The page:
By CCN: The Uber IPO is one of the most anticipated stock market debuts of the year as the ridesharing company plans to raise $10 billion, but the company’s amended S-1 filing suggests that it won’t be anything more than a damp squib. Uber expects…
By CCN: The Uber IPO is one of the most anticipated stock market debuts of the year as the ridesharing company plans to raise $10 billion, but the company’s amended S-1 filing suggests that it won’t be anything more than a damp squib.
Uber expects its IPO to be priced in a range of $44 to $50 per share. The ridesharing specialist will be offering up to 180 million shares of its common stock. Those numbers translate into a market cap well below the $100 billion valuation it was reportedly looking for just weeks ago.
If Uber stock is priced at $50, the IPO will value the company at $90 billion, assuming all the common stock on offer is sold. The lower range of Uber’s IPO price will put its valuation near $79 billion.
That range is way below what was being thrown around earlier. Uber’s IPO would have made CEO Dara Khosrowshahi richer by at least $100 million if the company was valued at $120 billion, or if it was acquired for that amount.
This gives us a cue that Uber management probably thinks that the ridesharing company should be valued at $120 billion, otherwise it wouldn’t have used that number to decide Khosrowshahi’s incentive package. What’s more, according to a Wall Street Journal report last year, the valuation proposals delivered by Morgan Stanley and Goldman Sachs to Uber valued the company at $120 billion.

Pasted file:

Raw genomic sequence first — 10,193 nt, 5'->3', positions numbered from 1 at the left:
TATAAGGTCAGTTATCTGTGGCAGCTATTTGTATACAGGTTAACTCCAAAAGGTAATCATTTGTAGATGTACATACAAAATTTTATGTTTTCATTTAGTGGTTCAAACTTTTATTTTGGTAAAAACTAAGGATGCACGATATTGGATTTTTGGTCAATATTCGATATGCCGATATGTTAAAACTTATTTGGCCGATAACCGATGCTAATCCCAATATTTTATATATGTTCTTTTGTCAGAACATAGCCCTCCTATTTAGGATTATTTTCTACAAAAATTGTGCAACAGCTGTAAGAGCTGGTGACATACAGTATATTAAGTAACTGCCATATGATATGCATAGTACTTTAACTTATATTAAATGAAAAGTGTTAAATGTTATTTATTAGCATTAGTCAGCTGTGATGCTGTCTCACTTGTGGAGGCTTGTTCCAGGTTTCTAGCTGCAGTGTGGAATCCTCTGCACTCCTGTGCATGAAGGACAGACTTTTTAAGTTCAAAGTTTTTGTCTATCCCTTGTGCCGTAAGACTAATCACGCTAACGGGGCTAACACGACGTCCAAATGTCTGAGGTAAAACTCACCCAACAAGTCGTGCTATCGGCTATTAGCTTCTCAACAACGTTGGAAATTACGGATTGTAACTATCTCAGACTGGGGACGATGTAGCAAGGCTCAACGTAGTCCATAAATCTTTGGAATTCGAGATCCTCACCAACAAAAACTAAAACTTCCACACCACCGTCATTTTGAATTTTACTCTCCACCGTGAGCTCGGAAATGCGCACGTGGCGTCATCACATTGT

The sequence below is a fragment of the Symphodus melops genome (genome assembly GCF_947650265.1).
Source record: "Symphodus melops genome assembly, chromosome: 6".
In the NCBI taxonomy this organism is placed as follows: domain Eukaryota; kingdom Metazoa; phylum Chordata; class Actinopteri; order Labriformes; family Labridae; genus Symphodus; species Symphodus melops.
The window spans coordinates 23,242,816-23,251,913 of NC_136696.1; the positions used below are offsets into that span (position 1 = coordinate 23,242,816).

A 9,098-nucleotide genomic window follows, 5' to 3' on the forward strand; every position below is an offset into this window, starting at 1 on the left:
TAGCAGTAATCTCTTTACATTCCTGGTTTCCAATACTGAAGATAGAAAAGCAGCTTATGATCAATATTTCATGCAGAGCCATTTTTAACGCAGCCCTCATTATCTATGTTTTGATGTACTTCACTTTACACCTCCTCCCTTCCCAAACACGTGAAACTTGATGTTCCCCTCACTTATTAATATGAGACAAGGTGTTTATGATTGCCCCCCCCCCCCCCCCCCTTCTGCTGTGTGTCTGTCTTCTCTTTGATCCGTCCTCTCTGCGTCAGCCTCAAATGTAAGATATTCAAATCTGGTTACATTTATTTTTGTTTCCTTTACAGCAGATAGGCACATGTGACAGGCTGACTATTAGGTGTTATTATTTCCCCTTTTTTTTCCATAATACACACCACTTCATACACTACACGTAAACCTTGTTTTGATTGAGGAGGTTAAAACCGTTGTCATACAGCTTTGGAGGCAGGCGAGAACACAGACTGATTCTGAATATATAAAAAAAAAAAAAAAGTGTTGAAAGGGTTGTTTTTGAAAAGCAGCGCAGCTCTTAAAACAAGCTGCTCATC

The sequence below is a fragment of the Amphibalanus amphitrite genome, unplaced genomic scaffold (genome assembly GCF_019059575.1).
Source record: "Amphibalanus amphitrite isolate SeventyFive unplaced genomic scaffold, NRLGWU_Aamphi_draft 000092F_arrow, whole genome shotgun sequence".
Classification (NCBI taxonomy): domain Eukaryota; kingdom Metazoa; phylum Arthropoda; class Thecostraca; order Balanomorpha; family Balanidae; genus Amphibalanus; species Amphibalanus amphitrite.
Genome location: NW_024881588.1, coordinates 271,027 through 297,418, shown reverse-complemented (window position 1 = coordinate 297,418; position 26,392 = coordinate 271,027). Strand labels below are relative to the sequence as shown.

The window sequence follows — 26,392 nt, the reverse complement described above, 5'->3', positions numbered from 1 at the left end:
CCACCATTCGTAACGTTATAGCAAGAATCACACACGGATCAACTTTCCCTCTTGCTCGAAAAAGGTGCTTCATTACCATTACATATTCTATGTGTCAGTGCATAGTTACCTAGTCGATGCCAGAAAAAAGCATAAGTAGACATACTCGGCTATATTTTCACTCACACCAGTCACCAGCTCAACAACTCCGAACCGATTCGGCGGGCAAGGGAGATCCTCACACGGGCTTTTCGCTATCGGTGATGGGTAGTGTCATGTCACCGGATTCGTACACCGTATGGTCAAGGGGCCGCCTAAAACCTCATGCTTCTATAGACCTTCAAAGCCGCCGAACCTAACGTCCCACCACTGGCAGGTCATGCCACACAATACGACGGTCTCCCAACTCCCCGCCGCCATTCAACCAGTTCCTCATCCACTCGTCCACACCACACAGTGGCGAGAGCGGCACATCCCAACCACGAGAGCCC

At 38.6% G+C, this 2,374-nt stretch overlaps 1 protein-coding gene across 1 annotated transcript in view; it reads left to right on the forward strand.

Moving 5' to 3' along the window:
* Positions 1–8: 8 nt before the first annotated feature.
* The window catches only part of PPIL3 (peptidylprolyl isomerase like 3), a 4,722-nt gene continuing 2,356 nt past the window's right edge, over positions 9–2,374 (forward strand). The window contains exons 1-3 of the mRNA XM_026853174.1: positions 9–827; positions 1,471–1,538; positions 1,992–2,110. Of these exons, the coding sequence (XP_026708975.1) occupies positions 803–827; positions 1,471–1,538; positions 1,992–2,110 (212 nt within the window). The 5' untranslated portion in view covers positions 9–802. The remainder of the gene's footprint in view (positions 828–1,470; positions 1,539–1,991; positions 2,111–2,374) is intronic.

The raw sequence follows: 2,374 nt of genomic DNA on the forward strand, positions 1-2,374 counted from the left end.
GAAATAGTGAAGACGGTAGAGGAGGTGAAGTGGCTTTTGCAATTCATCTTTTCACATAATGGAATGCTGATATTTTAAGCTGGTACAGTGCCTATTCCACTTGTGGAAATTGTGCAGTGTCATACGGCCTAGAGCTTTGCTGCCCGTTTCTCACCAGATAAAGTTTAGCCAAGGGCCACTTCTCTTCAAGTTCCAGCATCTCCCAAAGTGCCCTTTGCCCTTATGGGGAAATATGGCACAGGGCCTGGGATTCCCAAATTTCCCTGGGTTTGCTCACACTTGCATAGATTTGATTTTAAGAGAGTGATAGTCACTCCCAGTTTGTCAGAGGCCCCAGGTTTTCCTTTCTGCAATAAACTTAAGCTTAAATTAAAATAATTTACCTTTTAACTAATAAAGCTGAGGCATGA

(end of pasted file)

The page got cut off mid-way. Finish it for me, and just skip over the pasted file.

The current IPO pricing range means that management is taking a conservative approach toward valuation. If Uber’s IPO is priced at $47 a share – the mid-point of the pricing range – it would value the company at just over $84 billion. That’s 16% lower than $100 billion and an eye-popping 30% lower than the $120 billion mark.
Uber is wisely aiming for a conservative valuation, unlike Lyft, which foolishly priced its offering at a much higher level than its private valuation. Investors weren’t deceived, and following the initial wave of euphoria the IPO turned out to be a disaster.
Uber doesn’t want to commit that mistake, as the IPO pricing range shows us. But this doesn’t guarantee a successful stock market debut.
Uber had a $76 billion valuation in the private market in August last year, as reported by Reuters. But Uber’s IPO filing made it clear that its growth has fallen off a cliff. From 106 percent revenue growth in 2017, the company’s top line growth fell to 42 percent last year.
What’s more, Uber reported a first-quarter loss of around $1 billion on revenue of nearly $3 billion. This means that the company currently has a revenue run rate of $12 billion for 2019. Uber had delivered $11.3 billion in revenue last year, so its top-line growth could drop to the mid-single digits this year.
Under that bearish scenario, its losses could come in at $4 billion at the current pace, which would double last year’s loss. The rideshare company has already made it clear that it might not achieve profitability because of ballooning expenses, and investor enthusiasm could fade in the coming days.
So don’t be surprised if the Uber IPO disappoints, leaving investor portfolios with a flat tire.
Last modified: January 10, 2020 3:31 PM UTC